Likewise, I find Hinami more compelling in the book. I thought the author did a nice job of making her a character that I empathize with, even though she’s “perfect” in all ways except for her sometimes haughty attitude. That there’s some insecurity there and questioning, particularly when she asks Tomozaki if being so good at what she does is the proper approach, humanizes her.
Finally, Mimimi, who gets top girl treatment in this volume, presents a compelling case, too. It wasn’t at all enjoyable to see her struggle in this volume, particularly in the final chapter or two. It was painful, which I think speaks to an authenticity in the development of her character. It just be that, because I don’t think it’s painfully written (it’s quite well done, I think), not do I feel like I can closely relate to her, as I never worked terrifically hard to get ahead of those in front of me academically (though I was in a similar position as her). I think she’s just in a tough spot, one that can be understood, which made for interesting reading, particularly in light of her outside self.
Jeskai Angel: Kikuchi is awesome. My biggest complaint about pretty much every volume of Tomozaki is that Kikuchi doesn’t get enough screen time. And that’s not just because Tomozaki’s descriptions of her are so hilarious. She proves herself quite insightful this time around; even though she doesn’t personally hang out with Hinami and Mimimi all that much, she makes some incisive remarks about both. I thought Kikuchi’s question, “Why does she [Hinami] work so hard to be perfect?” was profound.
Speaking of Hinami, something is seriously off with her. With the benefit of hindsight, I realized this volume reveals or expands on a lot of troubling things about her. There’s a ton of ambiguity surrounding her. Why did she suddenly change so drastically in middle school? Why does she continue to be such a perfectionist? That kind of obsession isn’t healthy at all, and should raise questions about her mental health. Plus, how can she be so two-faced, is she training to become a Batman villain, and how real / sincere is she at any given moment? Then there’s the occasional downright creepy things she says, like that remark about persuading people as the path to become a cult leader. Some of her advice to Tomozaki is legit, but it takes an increasing amount of critical thinking to sift through her words.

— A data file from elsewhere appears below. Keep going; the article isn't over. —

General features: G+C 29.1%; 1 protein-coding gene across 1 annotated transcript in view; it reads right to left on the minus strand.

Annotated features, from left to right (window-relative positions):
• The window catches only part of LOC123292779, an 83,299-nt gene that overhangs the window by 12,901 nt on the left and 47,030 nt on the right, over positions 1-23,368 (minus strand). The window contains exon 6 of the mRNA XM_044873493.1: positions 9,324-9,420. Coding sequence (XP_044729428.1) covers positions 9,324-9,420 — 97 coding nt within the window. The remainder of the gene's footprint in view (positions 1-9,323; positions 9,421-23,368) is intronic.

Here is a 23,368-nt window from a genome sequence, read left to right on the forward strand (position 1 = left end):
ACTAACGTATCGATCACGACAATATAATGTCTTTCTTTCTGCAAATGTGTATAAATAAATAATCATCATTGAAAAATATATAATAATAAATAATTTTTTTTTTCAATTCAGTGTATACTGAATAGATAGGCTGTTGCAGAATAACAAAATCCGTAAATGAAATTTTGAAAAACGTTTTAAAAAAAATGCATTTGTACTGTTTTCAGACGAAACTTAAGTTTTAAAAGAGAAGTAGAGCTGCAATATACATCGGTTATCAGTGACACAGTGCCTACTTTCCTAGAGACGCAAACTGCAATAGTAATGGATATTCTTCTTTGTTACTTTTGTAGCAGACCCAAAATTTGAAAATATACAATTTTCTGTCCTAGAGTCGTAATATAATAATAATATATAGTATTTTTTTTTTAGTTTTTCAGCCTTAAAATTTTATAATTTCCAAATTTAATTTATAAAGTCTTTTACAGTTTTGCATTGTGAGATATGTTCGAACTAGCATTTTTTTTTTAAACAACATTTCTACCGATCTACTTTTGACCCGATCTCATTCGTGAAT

Hinami plays a role in my favorite Tomozaki scene of this volume. Earlier, Tomozaki told Mimimi that being number one didn’t matter so much as continuing to improve and not losing to oneself. When he reports the situation to Hinami, she responds that there’s no way he could actually believe that. “…you’re the same as me in that respect, right? You must be, if you’ve gotten that far in Atafami.” And Tomozaki comes back “…What the hell? I genuinely think that. Atafami is a battle against myself.” His advice to Mimimi was good, but it gets even better when it turns out to reflect a fundamental difference between him and Hinami. Also, it’s not like he was trying trick her, but the fact remains that Hinami was WRONG about something: she misread Tomozaki’s motivation and project her own desire to be number one onto him. It’s an important moment in establishing how Tomozaki differs from Hinami.
Mimimi was the star of this volume. She turns out to be a lot more complex than the lovable goofball we met in the first volume. And we don’t just see this through her relationship with Tomozaki, but also her relationships with various other characters, like Hinami and Tama. I mentioned it earlier, but Mimimi in particular had some moments that I didn’t pay much attention to during my first read, but with the benefit of hindsight, seem like foreshadowing.